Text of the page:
Once a woman lit a fire
and imagined that the flames were cities,
people ran from door to door leaving gifts and love letters
Sometimes they ate bread and jam and watched the fire
Once two dogs slept during the day and cleaned their paws
at the same time in the late morning and early evening
They ate spaghetti for special occasions
and slept side by side
Once the sky was the sky
and no one spoke to the meadow
The maples waved through loneliness
The hilltop was a flag signaling seasons changing
Some birds slept in the maples some slept in the birch
Some were loyal, some were fickle
Once an orange fish noticed a bear admiring herself in the pond's reflection
Once a bear grabbed an orange fish under water
She stuffed it in her mouth
Better than jam and bread, she said
The dogs saw the bear and ran to the hilltop
The lady watched the dogs run and followed them with a long gun
The maples and birch swayed happily
The dogs and the lady stood beside them
and watched the bear swallow the orange fish
No one thought about the yellow window
They all ran around outside
and then the snow fell like feathers onto the ground.

Friendship Song

Empathy sympathy empathy kiss
empathy hold sympathy kiss
sympathy sympathy empathy hold
empathy hold kiss hold
sympathy kiss sympathy kiss
sympathy kiss empathy hold
empathy hold kiss hold
empathy sympathy kiss hold
hold kiss empathy hold
kiss hold sympathy kiss
kiss kiss kiss kiss
sympathy empathy kiss hold

Return of the living dead

Posted by Jan Freeman, keep until April September 6, 2008 04:34 PM

Oh, no -- it's back! Jonathan Yardley, the Washington Post's book critic, has favored readers with a back-to-school appreciation of Strunk and White's unkillable usage manual, "The Elements of Style":

For half a century "The Elements of Style" has been my constant companion. ... It is that to this day, and if someone wants to toss it in the box with me when I go six feet under, that would be fine; it might actually assure my passage through the Pearly Gates, since Saint Peter no doubt is a gentleman of impeccable grammatical taste.

But Yardley, who calls himself a Strunkaholic, credits the wrong author with some of the rules he finds so helpful. The 1959 book (and later editions) is packed with midcentury fetishes that E.B. White subscribed to, but that Strunk -- already deceased when White took on the expansion of Strunk's "little book," published in 1918 --- had not.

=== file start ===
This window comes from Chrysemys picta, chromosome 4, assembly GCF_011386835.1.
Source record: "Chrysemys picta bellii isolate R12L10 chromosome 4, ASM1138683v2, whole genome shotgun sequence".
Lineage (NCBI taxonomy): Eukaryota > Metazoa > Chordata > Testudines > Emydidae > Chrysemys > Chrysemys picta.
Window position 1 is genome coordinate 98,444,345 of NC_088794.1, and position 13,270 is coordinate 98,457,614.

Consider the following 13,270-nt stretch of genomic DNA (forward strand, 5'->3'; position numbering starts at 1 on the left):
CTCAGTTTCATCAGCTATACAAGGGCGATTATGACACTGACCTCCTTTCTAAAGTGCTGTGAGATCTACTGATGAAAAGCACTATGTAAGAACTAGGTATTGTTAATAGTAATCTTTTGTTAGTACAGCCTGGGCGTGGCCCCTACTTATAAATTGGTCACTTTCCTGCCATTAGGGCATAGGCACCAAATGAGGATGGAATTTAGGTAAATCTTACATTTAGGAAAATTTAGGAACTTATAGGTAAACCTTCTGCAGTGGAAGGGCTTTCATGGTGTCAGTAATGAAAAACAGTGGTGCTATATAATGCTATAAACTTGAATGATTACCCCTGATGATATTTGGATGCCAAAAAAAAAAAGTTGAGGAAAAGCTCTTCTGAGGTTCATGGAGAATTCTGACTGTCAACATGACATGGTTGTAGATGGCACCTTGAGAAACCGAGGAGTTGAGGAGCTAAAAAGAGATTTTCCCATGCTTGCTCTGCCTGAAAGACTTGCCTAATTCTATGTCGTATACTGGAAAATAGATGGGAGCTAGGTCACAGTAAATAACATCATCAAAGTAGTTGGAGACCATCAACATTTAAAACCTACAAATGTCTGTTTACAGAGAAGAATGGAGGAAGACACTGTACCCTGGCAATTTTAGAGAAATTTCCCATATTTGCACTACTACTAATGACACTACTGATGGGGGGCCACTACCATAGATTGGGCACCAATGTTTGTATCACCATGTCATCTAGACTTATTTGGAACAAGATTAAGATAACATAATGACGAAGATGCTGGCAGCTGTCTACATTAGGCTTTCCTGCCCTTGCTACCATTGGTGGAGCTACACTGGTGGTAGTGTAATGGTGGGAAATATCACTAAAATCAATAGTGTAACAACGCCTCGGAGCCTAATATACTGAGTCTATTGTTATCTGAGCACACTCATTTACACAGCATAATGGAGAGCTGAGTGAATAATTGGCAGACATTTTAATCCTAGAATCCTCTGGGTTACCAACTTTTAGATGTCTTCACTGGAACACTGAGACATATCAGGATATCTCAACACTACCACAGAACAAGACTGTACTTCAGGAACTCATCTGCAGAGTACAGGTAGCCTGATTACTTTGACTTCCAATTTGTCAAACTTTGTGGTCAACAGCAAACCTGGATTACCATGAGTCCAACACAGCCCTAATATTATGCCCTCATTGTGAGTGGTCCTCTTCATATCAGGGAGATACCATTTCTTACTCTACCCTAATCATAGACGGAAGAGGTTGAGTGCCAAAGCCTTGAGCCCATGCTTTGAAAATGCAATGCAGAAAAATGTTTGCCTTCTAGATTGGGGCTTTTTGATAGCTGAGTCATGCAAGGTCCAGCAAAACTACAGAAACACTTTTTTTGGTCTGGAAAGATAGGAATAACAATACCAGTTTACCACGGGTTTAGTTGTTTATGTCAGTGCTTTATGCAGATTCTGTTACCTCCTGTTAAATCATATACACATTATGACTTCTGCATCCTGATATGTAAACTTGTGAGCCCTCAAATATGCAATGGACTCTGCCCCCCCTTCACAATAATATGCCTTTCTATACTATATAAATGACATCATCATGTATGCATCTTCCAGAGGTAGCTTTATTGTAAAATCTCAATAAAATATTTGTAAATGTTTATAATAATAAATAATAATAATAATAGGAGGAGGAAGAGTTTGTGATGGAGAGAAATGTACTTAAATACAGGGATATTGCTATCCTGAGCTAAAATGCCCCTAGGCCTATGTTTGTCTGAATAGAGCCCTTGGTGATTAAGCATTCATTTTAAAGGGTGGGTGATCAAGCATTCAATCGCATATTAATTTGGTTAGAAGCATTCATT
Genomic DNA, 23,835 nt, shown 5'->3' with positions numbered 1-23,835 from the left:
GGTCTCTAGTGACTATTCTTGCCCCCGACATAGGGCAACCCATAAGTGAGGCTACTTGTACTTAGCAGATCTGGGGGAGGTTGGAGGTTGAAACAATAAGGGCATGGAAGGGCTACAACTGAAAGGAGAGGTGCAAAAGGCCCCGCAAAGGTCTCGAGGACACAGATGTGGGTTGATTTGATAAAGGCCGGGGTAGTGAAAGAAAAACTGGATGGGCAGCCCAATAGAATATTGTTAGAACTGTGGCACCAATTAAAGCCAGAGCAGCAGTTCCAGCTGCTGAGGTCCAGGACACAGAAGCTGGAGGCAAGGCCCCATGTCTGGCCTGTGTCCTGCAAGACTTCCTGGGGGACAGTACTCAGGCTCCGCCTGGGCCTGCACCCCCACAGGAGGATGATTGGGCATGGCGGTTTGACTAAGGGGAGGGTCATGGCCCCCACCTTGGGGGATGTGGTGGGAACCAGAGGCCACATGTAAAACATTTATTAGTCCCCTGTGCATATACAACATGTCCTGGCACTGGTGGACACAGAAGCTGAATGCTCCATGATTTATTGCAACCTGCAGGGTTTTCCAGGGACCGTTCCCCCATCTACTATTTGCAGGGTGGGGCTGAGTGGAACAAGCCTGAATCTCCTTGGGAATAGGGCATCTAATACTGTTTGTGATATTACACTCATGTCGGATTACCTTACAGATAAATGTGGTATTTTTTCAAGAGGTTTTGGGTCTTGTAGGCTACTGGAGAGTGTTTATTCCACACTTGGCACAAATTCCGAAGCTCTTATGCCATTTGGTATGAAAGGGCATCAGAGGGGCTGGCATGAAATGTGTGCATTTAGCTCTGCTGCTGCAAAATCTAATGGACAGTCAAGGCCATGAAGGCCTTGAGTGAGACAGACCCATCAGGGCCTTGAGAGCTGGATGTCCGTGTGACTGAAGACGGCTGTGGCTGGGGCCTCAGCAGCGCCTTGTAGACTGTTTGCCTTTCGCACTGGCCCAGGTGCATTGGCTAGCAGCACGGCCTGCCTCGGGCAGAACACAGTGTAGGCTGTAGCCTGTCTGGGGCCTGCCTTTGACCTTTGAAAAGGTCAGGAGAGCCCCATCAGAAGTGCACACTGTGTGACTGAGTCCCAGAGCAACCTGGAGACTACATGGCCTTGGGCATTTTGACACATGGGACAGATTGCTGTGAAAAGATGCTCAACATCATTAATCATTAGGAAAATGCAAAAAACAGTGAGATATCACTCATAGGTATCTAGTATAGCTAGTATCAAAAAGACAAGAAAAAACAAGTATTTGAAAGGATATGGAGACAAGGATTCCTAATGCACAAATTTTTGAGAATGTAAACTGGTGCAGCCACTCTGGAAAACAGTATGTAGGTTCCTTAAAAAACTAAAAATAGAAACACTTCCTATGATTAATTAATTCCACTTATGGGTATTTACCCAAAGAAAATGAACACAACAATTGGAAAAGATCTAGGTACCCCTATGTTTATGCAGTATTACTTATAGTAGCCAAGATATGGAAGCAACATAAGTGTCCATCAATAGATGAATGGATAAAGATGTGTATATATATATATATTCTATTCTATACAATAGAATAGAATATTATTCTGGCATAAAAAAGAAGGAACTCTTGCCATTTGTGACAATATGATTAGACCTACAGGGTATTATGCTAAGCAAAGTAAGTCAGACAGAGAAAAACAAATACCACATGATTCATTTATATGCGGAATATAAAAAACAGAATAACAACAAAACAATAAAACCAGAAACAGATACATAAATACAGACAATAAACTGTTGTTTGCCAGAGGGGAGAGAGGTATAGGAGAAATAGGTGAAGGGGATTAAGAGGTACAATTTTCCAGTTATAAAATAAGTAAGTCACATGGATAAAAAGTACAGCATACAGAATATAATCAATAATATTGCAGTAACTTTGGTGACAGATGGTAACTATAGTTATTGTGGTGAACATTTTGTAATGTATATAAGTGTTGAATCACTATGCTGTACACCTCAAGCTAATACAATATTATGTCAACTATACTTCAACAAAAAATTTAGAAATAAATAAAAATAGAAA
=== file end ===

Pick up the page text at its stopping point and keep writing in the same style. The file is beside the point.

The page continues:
Yardley notes, for instance, that Strunkaholics mustn't confuse which and that. Strunk, however, did not follow this rule: He uses the restrictive which that White theoretically opposes. For instance, Strunk says:

Thanking you in advance. This sounds as if the writer meant, "It will not be worth my while to write to you again." Simply write, "Thanking you," and if the favor which you have requested is granted, write a letter of acknowledgment.

But wait, there's more: Even E.B. White used restrictive which (or perhaps left out a comma?) on the first page of "Stuart Little," as Geoffrey Pullum noted at Language Log: ''Mrs. Little ... weighed him on a small scale which was really meant for weighing letters."

And if Strunk believed that none must take a singular verb -- a "rule" unknown for most of the history of English -- I can't find him saying so in the little book. Usage tastes changed between Strunk's heyday and White's, just as they have changed since 1959.

As I wrote a few years ago, the book has a lot of silly or half-explained "rules" and a little advice about writing that's fine if you're already a good enough writer to apply it.

But treating "Elements" as a bible of good usage is literally laughable. Read through the chapter on "Words and Expressions Commonly Misused": If you can get past the entry for "Clever" with a straight face, you've got too much self-control for your own good.

Still more tats (and tattoos too)

Posted by Jan Freeman, keep until April September 1, 2008 01:28 PM

tweety.jpgSeveral readers of this week's Word column have asked if "tit for tat" plays a role here -- either in the history of tats as an abbreviation for tattoos or in my (mild) aversion to the word tats.

Says one faithful reader (after apologizing preemptively): "I couldn't help but think that the origin of 'tit for tat' must have been a strip show catering to tattooed sailors."

But tit for tat is a different story entirely (except for irrepressible punsters and giggly middle-schoolers). It's an alteration of "tip for tap," a less gory version of "an eye for an eye," and has no more connection to tattoos than Tweety Bird's "I tawt I taw a puddy tat."